SIXTY TWO YEARS AGO today, the Allied Powers, led by the United States, threw down the cruel Empire of Japan, putting an end to that nation's decades-long reign of terror over much of eastern Asia. It took nearly four years and cost untold lives and required incredible sacrifice, but we did it.
I was pleased to learn today that Rhode Island -- who knew? -- actually had a state holiday commemorating the day when Japan finally surrendered, but less pleased to learn some in the Ocean State would rather not celebrate it at all. Opponents argue that Japan later became an ally of the United States and surely it is time to bury the hatchet. Besides, they argue there's no holiday for beating the Nazis, something we accomplished a few months earlier.
There is no denying that Japan -- like Germany -- has markedly changed for the better over the past several decades, and there is something to be said for not burdening sons with the sins of their fathers. But unlike Germany, which has wholeheartedly repudiated its Nazi past, Japan has not fully apologized for the crimes it committed during the war. (Here's a list of the major atrocities -- you won't find a dull sentence in it). Until the Japanese can muster the courage to fully put their wartime atrocities behind them, and make full apologies to the people who deserve them, Americans should continue to politely remind Japan that these things happened, and that there are some accounts which still need settled.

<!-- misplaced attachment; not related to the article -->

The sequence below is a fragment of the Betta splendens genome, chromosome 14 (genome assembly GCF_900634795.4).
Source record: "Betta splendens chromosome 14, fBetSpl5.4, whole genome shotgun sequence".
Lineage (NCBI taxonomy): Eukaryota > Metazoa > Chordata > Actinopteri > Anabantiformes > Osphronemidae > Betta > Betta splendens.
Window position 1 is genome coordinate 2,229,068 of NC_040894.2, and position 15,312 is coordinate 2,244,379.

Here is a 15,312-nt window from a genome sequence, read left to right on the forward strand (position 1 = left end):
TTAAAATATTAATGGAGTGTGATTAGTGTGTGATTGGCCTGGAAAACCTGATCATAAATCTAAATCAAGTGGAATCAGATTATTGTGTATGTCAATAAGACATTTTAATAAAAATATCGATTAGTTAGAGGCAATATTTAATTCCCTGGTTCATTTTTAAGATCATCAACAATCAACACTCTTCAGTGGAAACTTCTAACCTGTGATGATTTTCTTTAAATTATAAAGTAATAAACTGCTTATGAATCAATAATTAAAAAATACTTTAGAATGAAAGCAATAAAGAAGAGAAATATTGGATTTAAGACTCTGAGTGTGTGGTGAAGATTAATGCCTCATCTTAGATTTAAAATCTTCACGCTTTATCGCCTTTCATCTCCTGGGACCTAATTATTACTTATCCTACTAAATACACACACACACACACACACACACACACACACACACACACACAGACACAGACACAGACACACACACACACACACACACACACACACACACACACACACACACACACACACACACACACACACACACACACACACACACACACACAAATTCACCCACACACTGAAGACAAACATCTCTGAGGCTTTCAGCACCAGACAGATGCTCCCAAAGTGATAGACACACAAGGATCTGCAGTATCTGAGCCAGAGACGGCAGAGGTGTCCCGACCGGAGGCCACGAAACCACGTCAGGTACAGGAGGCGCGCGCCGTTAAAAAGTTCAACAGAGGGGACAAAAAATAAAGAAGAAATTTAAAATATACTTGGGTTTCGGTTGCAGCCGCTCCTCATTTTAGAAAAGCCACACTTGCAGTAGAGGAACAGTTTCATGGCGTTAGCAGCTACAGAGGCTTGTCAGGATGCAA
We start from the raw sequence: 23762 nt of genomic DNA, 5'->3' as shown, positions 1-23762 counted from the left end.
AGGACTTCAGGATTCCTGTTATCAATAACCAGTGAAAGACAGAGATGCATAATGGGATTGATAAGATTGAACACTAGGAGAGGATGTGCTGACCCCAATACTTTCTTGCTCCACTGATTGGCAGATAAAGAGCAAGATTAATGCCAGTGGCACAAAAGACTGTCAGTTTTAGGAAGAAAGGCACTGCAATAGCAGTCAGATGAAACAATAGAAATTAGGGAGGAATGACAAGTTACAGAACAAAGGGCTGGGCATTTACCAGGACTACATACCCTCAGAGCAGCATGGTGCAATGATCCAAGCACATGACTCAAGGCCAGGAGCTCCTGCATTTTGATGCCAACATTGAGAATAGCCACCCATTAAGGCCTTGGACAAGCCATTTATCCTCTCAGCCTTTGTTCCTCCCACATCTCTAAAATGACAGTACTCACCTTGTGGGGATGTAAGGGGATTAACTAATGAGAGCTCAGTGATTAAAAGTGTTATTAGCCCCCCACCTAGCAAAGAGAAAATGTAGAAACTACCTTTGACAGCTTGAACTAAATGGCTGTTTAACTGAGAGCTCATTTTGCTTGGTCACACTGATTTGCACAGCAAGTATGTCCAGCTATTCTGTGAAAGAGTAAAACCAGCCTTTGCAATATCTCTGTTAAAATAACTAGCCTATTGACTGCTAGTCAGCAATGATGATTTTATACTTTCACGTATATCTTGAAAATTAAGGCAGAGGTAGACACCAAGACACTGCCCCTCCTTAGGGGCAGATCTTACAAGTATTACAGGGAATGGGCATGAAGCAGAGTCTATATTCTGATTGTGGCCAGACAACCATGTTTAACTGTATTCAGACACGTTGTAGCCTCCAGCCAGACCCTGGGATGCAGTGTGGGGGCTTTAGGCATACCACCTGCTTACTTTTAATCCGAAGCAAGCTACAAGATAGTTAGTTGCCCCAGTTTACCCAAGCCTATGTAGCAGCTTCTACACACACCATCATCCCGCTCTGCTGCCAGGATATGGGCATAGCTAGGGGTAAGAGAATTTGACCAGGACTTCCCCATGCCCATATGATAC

(Photo credit: U.S. Navy, from the surrender ceremony of Sept. 2, 1945)Posted by Benjamin Kepple at August 15, 2007 05:58 PM | TrackBack